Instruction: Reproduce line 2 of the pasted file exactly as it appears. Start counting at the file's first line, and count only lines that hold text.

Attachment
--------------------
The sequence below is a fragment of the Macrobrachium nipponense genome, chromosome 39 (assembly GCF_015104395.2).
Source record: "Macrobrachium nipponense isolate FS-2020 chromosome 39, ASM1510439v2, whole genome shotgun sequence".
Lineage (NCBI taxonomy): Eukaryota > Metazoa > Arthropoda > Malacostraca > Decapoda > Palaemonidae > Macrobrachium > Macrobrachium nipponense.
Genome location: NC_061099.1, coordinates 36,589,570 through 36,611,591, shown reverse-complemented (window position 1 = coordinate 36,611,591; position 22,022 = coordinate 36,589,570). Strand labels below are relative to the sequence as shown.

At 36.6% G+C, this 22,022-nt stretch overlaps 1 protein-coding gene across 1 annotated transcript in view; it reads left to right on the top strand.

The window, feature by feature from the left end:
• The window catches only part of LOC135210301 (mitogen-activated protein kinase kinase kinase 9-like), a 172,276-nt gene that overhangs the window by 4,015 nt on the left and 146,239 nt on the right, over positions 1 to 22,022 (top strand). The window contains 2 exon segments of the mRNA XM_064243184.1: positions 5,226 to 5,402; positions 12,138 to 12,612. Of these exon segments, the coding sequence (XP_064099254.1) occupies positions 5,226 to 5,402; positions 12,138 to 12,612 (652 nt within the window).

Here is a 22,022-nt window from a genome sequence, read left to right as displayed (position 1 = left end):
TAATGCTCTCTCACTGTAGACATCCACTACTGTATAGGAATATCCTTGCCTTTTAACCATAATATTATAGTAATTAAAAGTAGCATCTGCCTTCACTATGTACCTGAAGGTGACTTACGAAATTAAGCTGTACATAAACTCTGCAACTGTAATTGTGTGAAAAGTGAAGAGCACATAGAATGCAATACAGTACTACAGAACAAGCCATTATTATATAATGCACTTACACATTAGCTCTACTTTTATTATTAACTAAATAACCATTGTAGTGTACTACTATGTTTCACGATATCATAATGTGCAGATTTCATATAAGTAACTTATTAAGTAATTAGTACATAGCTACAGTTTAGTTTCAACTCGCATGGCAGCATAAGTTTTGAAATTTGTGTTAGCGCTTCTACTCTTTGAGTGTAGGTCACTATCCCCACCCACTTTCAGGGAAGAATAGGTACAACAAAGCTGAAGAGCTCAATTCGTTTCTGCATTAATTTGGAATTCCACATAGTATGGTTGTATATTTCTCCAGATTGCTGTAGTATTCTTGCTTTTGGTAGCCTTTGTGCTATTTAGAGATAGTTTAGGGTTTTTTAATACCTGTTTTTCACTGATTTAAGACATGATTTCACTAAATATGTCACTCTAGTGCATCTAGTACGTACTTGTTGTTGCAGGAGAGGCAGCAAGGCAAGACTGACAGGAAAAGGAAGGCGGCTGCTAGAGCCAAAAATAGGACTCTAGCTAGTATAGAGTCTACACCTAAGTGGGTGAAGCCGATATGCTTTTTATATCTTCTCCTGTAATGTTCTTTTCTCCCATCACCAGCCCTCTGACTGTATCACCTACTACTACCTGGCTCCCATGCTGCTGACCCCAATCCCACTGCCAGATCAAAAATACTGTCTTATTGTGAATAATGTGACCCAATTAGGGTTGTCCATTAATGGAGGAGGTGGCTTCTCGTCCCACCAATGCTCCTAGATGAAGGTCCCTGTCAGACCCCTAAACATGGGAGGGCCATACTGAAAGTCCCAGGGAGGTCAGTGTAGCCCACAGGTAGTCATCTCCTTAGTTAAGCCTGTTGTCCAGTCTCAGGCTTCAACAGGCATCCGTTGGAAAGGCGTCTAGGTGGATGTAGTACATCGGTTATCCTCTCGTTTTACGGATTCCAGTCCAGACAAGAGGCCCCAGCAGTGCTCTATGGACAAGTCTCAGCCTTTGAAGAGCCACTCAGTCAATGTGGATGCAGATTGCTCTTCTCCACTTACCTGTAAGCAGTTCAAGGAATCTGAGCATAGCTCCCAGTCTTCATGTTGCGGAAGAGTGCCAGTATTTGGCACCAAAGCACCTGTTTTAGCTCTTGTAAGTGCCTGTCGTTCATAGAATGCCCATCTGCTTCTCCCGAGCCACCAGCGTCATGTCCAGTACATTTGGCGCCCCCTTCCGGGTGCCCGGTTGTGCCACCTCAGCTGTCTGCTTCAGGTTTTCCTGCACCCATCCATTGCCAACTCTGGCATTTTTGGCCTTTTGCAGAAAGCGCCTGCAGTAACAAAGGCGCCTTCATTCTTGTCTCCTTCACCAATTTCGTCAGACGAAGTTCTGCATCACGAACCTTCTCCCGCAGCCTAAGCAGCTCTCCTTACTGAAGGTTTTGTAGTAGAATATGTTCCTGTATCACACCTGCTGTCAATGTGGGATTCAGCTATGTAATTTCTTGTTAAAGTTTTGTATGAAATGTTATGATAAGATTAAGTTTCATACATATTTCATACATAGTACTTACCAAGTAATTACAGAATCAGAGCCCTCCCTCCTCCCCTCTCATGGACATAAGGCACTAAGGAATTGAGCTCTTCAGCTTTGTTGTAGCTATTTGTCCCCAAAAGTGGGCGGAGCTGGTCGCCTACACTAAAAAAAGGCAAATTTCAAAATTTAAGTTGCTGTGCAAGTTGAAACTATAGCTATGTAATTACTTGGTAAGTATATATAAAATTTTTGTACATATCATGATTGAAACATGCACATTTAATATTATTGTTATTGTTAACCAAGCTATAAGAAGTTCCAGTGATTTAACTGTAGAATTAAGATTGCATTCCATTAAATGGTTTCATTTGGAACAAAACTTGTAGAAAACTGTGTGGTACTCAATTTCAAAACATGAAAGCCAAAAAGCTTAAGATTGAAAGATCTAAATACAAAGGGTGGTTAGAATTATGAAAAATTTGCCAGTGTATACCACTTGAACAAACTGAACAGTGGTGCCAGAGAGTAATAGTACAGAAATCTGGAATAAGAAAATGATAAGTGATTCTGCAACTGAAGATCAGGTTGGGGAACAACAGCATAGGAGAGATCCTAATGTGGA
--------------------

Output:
Source record: "Macrobrachium nipponense isolate FS-2020 chromosome 39, ASM1510439v2, whole genome shotgun sequence".